There have been 384 new cases and no further deaths related to COVID-19 confirmed this evening by the National Public Health Emergency Team (NPHET).
The latest figures bring the total amount of cases here to 226,741, while the number of coronavirus-related deaths stands at 4,534.
Of the latest cases, 73% are under 45 years of age, while the median age is 31 years old.
Regarding the nationwide distribution of cases, 145 are in Dublin, 41 in Kildare, 37 in Offaly, 29 in Galway, 24 in Cork and the remaining 108 cases are spread across 17 other counties.
As of 8am today, 349 people are now receiving treatment in hospital for the virus after 17 new admissions in the past 24 hours.
Of those patients, 86 are in ICU, up from 85 yesterday.
The 14-day incidence rate per 100,000 of the population now stands at 150.7.
As of Thursday, 589,512 doses of the COVID-19 vaccine have been administered in Ireland.
426,819 people have received their first dose, while a second dose has been given to 162,693 people.
Temporary suspension of AstraZeneca vaccine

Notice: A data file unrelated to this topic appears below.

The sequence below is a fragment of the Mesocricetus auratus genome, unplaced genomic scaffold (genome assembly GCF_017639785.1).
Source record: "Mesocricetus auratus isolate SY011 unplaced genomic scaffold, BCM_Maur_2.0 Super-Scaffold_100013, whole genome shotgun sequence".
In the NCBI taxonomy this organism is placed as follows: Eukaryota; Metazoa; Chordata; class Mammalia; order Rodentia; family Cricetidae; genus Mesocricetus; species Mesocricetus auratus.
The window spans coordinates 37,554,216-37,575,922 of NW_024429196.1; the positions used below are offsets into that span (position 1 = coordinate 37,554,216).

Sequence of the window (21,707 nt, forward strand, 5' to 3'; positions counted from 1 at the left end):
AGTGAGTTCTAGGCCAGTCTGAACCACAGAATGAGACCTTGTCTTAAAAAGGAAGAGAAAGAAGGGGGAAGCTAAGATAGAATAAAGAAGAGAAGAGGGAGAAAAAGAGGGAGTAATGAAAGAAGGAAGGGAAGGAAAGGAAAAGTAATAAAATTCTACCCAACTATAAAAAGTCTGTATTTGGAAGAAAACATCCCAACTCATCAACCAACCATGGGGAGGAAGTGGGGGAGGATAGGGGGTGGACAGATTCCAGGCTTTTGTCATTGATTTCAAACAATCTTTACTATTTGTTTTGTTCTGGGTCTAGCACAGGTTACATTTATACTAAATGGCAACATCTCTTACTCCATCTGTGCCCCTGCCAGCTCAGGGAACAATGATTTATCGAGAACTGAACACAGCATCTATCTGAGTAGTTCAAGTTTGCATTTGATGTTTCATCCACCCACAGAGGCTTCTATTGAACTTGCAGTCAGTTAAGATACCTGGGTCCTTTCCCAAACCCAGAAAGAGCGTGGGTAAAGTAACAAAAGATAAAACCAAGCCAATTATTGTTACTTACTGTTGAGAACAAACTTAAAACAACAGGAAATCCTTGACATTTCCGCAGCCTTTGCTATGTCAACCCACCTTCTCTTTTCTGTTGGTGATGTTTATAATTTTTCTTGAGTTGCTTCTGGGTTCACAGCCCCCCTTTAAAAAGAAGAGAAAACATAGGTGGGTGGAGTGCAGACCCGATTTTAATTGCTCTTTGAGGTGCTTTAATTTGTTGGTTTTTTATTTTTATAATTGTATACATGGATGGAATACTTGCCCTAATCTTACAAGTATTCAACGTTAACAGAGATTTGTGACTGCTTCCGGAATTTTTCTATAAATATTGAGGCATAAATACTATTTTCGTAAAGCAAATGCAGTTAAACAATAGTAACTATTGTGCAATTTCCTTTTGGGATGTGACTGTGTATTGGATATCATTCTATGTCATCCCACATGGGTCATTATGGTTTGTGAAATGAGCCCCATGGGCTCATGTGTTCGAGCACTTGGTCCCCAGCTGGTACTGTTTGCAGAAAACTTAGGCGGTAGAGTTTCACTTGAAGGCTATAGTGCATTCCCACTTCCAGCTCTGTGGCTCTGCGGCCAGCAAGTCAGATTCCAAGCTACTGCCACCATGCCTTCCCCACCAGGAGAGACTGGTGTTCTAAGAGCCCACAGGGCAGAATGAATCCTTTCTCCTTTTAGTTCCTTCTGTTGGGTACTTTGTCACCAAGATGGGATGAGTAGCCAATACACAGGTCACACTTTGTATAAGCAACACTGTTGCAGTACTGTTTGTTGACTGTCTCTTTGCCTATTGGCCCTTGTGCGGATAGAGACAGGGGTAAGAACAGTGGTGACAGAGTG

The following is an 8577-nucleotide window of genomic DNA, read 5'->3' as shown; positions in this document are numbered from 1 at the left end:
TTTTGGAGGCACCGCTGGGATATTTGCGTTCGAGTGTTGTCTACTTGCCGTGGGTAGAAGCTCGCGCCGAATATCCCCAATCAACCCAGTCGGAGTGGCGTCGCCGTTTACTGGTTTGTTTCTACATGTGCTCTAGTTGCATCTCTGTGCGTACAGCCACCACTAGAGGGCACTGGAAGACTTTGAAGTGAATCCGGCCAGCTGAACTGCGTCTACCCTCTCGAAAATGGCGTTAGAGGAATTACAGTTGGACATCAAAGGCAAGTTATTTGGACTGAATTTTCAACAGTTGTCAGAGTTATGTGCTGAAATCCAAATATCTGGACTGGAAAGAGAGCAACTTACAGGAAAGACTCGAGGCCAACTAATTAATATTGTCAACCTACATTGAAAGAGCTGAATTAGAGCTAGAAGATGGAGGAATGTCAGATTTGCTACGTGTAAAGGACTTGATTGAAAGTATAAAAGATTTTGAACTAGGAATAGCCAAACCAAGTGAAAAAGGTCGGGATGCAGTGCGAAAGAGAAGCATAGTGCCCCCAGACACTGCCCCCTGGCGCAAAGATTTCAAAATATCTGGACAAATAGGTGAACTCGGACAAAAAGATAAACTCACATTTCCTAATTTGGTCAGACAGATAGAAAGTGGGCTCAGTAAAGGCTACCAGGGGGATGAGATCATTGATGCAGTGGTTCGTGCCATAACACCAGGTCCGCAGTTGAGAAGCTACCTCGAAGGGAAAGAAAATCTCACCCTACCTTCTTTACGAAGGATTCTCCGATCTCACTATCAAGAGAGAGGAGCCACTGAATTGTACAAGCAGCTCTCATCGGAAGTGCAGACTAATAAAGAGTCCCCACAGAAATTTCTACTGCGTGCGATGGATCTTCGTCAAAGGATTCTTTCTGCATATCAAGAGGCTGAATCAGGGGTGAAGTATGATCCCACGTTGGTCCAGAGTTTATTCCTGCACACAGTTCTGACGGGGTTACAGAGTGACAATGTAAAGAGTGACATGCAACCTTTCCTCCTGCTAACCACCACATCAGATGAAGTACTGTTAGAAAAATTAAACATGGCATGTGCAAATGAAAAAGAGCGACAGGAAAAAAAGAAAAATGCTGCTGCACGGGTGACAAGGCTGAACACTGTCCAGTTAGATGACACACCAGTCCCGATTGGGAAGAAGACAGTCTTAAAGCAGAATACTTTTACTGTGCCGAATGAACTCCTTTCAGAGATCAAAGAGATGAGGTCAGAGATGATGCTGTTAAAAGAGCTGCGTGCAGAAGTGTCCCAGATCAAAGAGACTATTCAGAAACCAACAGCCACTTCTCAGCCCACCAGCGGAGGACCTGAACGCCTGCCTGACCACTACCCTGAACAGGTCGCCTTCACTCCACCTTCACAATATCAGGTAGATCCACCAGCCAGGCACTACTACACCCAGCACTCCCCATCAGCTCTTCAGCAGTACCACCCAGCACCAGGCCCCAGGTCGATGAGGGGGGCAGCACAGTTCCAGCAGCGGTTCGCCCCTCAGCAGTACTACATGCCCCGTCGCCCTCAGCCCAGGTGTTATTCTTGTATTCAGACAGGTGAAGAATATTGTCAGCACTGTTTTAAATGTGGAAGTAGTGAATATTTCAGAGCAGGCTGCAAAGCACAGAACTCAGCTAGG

It comes as the National Immunisation Advisory Committee (NIAC) has recommended that the use of the AstraZeneca COVID-19 vaccine in Ireland should be "temporarily deferred".
The advice comes following information from the Norwegian Medicines Agency of four new reports of "serious blood clotting events" in adults after the vaccine had been administered.
In a statement, the Deputy Chief Medical Officer Dr Ronan Glynn said "it has not been concluded that there is any link" between the AstraZeneca inoculation and these cases.
Chairperson of NIAC, Professor Karina Butler, told Newstalk that temporarily suspending the AstraZeneca vaccine was a difficult decision, but it was the safest thing to do.
"Above all, we want to maintain confidence in the vaccine programme so that people can feel that what they're getting is safe, that any serious safety signal is being thoroughly investigated, and if they're getting the vaccine they can know that it is the absolute best thing for them to do at that time," she said.
"So very difficult to pause, but the right thing to do at this point in time.
"We felt that the safest thing to do was to pause and we hope that pause will be a very short pause."
Main image: Dr Ronan Glynn, Deputy Chief Medical Officer at the Department of Health. Photo: Sasko Lazarov/Rollingnews.ie